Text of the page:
“Tim, you fear the world too much.”

Who can blame him?  He has no idea what’s going on, and neither does anyone else in the room, apparently.

But Tim goes for it, for the really stupid reason, proffered by Ron, that kicking Scrooge out will bring bad publicity (?????) and thus adversely affect profits (??????????).

Would there even be any publicity from this?  What would the headline be?

“Delusional Homeless Man Demands Partnership in Successful Local Financial Firm; Security Throws His Ass Out”

Tim at least instructs Ron to have both Belle and Scrooge investigated.  So at least he’s not a complete fool.

And his parting shot is one instance where the Carol shoehorning works:

“When this is over, they’ll be spending eternity in chains.”

Tim sets Scrooge up for a physical, part of his plan for “investigating” him, and Scrooge declares himself “fit as a fiddle.”  A fiddle that has never been to a dentist, been exposed to any sort of modern medicine, and bathes once a week, that is.

Ron asks Eb what his plans are for the company, and Scrooge responds with a bunch of trendy business-speak that he just learned, and that confuses everyone.  This is played for laughs.

But the real laugh is that Belle’s lessons have actually made this intelligent businessman…stupider.  Good work, Belle, you’re a credit to…whatever.

And Scrooge really does have nothing to do at the firm at all—she spends his day sitting in Tim’s office playing Angry Birds.  (No, really.)  Way to Scrooge him, buddy.

Then he wanders the halls being friendly with people.  Then he unilaterally reverses Tim’s decision about raising the rent on the youth center.  Can he do that?  I doubt it, but so it goes.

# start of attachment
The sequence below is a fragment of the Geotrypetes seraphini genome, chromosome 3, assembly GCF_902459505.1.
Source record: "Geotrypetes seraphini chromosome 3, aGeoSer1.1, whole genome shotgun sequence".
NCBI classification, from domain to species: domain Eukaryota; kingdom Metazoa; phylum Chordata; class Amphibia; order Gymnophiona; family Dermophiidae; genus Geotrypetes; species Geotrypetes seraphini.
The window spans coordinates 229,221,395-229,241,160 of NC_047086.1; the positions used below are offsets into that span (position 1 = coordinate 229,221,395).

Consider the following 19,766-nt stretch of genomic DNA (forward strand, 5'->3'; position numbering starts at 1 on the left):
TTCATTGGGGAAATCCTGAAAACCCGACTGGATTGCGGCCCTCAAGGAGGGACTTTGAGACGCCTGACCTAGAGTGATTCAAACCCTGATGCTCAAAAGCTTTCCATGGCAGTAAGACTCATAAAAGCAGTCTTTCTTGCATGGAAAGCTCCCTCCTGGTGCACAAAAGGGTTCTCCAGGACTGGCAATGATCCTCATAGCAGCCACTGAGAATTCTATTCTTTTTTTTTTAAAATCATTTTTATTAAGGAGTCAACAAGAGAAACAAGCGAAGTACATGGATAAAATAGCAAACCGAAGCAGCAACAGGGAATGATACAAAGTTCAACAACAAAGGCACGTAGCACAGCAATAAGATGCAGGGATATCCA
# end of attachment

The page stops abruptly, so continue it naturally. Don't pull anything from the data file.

(I guess even if he technically couldn’t, he does it in front of a TV camera, so Tim can’t take it back.  And I like Tim’s acting here—he actually looks physically ill at the idea of lowering the rent.)

Again, what the hell, movie?  Are we going to get around to showing Tim his past, present, and future, so he can change his ways?

(No.)

But Tim is so pissed off that he meets with Belle in private, offering her the deed to her diner so that she will “call off Scrooge or whoever he is.

AND BELLE REFUSES

Because of “loyalty and friendship.”

Um, what about her loyalty and friendship to Petra, the pal she hasn’t paid in four months?  WHY isn’t she doing this?  WHAT was her plan?

I don’t think even Belle knows what the plan is.  Which is just further evidence that she doesn’t have the brainpower required to run a small business.

Our heroine.

To top it all off, Belle acts deeply confused and insulted that Tim would think this was intentional on her part.

When she was the one who “schooled” Scrooge and brought him back to Tim in the first place.  Yeah, how dare Tim be suspicious of her motives!  How evil of him!!!

Back at the office, Scrooge has brought in Christmas decorations and is throwing an office party.  Tim loses it, and I really wish we knew (as we did with Scrooge) why he hates Christmas so much, but the movie isn’t letting on.

But we do learn that Scrooge has learned about artificial Christmas trees and big box stores.  Glad Belle has gotten him up to speed on the true necessities in life.

But Tim and Scrooge do have a little conversation, in which Scrooge basically plays the part of Fred from Carol, paraphrasing this.

But then he goes RTC on us!

FINALLY